The U.S. Department of Health and Human Services (2010) declares that due to different social and individual reasons, a considerable number of women experience “a broad range of physical and emotional struggles,” such as stress, depression, and anxiety during and even after pregnancy (p. 3). Other researchers who described similar struggles include Schetter and Tanner (2012), and Hofberg and Ward (2003). Additionally, the mother was overweight and research studies show that obesity in pregnancy increases risks of pregnancy complications, such as gestational diabetes, preeclampsia, and Cesarean delivery (Baeten, Bukusi & Lambe, 2001). These indicate that the mother was in need of the health professionals’ care and kindness both physically (due to her unendurable pain and excess weight leading to the need for Cesarean delivery) and psychologically (due to stress, depression, and anxiety). The caregivers were legally and morally expected to know such information, sympathize with the mother, and be prepared for dealing with her suffering. Therefore, the vulnerability of the mother was supposed to be taken into account by the caregiver. On the contrary, the mother alleged that the midwives humiliated her in the delivery room.

Although the study conducted by Grisso and Appelbaum (1995) showed that the majority of patients with depression met all the measures of competency, it should not be interpreted to mean that patients’ temporary or permanent psychological disorders can be overlooked by caregivers in the assessment of competency. If we accept the premise that the caregivers told the truth that they did not mistreat and humiliate the mother, we have to wonder why the mother went to the first hospital, and then decided to leave there with the condition of an open cervix. This seemingly irrational behavior makes the mother’s competence questionable in terms of Chell’s (1988) “rational reasons based decision” and Grisso and Appelbaum’s “reason about treatment options” criteria (Appelbaum, 2007).

Additionally, the mother’s treatment refusal is debatable in terms of the criteria of adequate information, understanding the information, and voluntary decision. McCullough and Chervenak (1994) call these points as three steps of the law of malpractice in the law of informed consent and extend these obligations as nine steps of informed consent in an ethical assessment, which also entails physicians’ recommendations and creating moral common ground. Thus, this process necessitates a thorough understanding and communication in the relationship of patients and physicians, which can be implemented by physicians as a negotiation or respectful persuasion. As the case illustrates, almost none of the information and ethical obligations, specified by McCullough and Chervenak (1994), was provided to the mother. On the contrary, the obstetrician’s expression as “you have to comply with my instructions; otherwise I will discharge you,” might be perceived as dictation and coercion on the mother’s decision.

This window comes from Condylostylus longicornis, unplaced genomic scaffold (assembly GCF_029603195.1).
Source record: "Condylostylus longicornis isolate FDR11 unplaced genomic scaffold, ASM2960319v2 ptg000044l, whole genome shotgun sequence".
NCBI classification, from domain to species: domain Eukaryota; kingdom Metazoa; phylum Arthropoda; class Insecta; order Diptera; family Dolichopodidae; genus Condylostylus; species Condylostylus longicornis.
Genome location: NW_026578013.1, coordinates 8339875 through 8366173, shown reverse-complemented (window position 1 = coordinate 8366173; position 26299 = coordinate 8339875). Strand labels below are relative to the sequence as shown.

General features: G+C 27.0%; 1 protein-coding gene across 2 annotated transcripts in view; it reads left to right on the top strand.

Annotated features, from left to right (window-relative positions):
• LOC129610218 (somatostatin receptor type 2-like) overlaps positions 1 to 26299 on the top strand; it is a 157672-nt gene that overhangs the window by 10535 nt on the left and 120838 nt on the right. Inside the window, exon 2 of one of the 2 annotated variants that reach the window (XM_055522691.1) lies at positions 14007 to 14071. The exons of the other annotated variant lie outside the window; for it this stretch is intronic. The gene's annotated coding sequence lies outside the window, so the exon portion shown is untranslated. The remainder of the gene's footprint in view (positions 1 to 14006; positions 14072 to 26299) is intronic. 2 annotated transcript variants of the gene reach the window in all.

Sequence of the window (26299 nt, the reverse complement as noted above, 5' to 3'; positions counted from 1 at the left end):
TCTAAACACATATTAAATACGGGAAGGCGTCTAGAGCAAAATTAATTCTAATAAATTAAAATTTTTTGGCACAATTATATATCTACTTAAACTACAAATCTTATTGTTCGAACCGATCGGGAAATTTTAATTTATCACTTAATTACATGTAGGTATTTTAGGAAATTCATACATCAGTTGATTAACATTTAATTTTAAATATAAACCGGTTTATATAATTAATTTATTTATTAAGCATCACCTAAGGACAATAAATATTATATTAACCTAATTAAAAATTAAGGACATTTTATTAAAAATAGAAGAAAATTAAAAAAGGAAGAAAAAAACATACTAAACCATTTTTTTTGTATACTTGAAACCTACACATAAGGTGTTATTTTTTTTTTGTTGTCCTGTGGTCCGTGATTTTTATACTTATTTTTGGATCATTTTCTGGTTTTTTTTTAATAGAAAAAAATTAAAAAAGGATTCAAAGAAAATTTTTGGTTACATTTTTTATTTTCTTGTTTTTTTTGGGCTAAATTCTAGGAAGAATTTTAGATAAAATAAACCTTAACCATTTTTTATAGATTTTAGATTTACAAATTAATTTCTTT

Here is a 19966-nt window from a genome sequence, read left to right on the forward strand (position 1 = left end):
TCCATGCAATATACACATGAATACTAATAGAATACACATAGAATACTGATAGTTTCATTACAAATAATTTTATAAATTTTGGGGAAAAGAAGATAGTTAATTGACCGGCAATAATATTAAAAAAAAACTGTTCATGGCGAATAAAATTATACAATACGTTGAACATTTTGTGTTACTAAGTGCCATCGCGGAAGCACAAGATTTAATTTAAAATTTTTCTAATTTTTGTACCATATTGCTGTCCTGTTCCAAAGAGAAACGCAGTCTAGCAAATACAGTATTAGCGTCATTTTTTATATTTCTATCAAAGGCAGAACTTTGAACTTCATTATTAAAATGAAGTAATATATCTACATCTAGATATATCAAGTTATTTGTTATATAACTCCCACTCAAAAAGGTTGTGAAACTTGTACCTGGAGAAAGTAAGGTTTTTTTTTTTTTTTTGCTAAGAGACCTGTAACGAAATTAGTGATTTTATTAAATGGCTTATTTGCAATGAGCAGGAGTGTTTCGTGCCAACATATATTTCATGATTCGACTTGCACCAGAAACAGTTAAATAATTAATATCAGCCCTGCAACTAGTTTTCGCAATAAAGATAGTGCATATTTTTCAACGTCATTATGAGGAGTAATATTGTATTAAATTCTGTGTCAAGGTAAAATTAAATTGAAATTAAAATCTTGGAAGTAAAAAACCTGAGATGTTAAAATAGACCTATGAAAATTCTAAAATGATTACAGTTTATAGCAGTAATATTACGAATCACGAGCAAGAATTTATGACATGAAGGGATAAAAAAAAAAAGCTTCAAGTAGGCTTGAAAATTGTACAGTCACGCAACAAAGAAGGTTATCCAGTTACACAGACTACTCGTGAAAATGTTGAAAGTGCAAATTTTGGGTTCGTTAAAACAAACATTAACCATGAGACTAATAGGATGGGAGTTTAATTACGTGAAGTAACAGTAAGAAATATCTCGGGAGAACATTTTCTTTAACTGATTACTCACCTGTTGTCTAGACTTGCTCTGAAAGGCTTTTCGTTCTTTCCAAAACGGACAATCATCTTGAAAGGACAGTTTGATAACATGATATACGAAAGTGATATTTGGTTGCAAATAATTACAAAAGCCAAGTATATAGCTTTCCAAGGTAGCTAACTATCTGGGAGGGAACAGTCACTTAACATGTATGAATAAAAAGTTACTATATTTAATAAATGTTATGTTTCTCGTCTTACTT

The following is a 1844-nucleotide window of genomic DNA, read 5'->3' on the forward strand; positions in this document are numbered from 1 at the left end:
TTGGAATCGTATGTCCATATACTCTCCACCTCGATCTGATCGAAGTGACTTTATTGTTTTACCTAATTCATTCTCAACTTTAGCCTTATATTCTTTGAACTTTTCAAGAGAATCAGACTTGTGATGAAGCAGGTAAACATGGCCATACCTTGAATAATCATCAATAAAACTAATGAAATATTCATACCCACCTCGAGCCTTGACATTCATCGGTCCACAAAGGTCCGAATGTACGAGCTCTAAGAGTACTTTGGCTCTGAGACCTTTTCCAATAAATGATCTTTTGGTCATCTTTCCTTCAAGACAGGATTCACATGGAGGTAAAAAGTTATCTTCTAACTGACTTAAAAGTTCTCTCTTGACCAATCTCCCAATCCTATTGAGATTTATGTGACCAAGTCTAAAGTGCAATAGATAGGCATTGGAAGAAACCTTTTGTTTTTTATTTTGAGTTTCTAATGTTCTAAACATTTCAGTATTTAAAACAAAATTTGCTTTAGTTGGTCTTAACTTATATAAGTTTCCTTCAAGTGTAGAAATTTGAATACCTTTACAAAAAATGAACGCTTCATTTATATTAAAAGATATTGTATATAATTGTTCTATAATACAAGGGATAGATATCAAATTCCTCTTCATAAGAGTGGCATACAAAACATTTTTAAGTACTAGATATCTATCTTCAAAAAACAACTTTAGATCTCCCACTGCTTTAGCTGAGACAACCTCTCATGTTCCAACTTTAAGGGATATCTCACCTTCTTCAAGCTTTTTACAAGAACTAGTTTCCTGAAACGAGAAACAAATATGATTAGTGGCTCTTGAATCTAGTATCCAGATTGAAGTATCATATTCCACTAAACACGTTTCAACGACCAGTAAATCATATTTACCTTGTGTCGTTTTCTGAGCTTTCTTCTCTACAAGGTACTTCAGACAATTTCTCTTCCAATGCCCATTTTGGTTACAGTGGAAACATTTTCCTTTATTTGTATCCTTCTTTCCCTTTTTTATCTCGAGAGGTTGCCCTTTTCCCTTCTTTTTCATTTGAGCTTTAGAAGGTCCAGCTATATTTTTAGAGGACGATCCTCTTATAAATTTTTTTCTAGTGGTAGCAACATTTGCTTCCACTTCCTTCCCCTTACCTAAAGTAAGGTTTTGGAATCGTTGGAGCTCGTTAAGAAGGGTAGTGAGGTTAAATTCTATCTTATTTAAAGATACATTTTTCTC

As a result, when we examine the case, in light of above–mentioned arguments, we can say that just the existence of the signed document does not demonstrate the mother’s competency or validate her consent.

Another critical point is that even if the mother was regarded as fully competent to give consent to leave the hospital, because of the current law in Turkey the mother’s preference should have been overridden. The Regulation on Rights of Patients (1998) stated:

Patients can demand to go to another healthcare institution while they are admitted by a healthcare facility. However, physicians have to inform [End Page 72] patients regarding prospective risks of going to another healthcare facility and it is essential that shifting the healthcare institution should not cause life threating conditions

(Article 8).

The relevant medical records and testimonies did not provide any clues that the mother and/ or father were informed about the risks of leaving the hospital. In other words, neither the obstetrician nor the midwives informed the mother and/ or father about the dangers the mother and fetus may have faced.

As a general requirement, in the United States as well as in Turkey, physicians should be aware of the criteria to assess patients’ competency; in case of any suspicion, they are expected to ask for a psychiatric consultation; in the event of determining lack of competency, they should seek a substitute decision maker (Appelbaum, 2007). However, without utilizing any competency assessment criteria or measurements, the obstetrician assumed that the mother was fully competent to refuse the treatment. Additionally, in Turkey, substitute consent from patients’ relatives, such as fathers, spouses, and children is common, even when patients are competent. However, the case indicates that although the husband was at the hospital, the caregivers did not take consent from him—instead of asking the mother to sign the document when she was suffering on the floor. Though the law did not require a specific format for consent, forcing a woman writhing in agony on the floor to sign a document should not be deemed morally appropriate.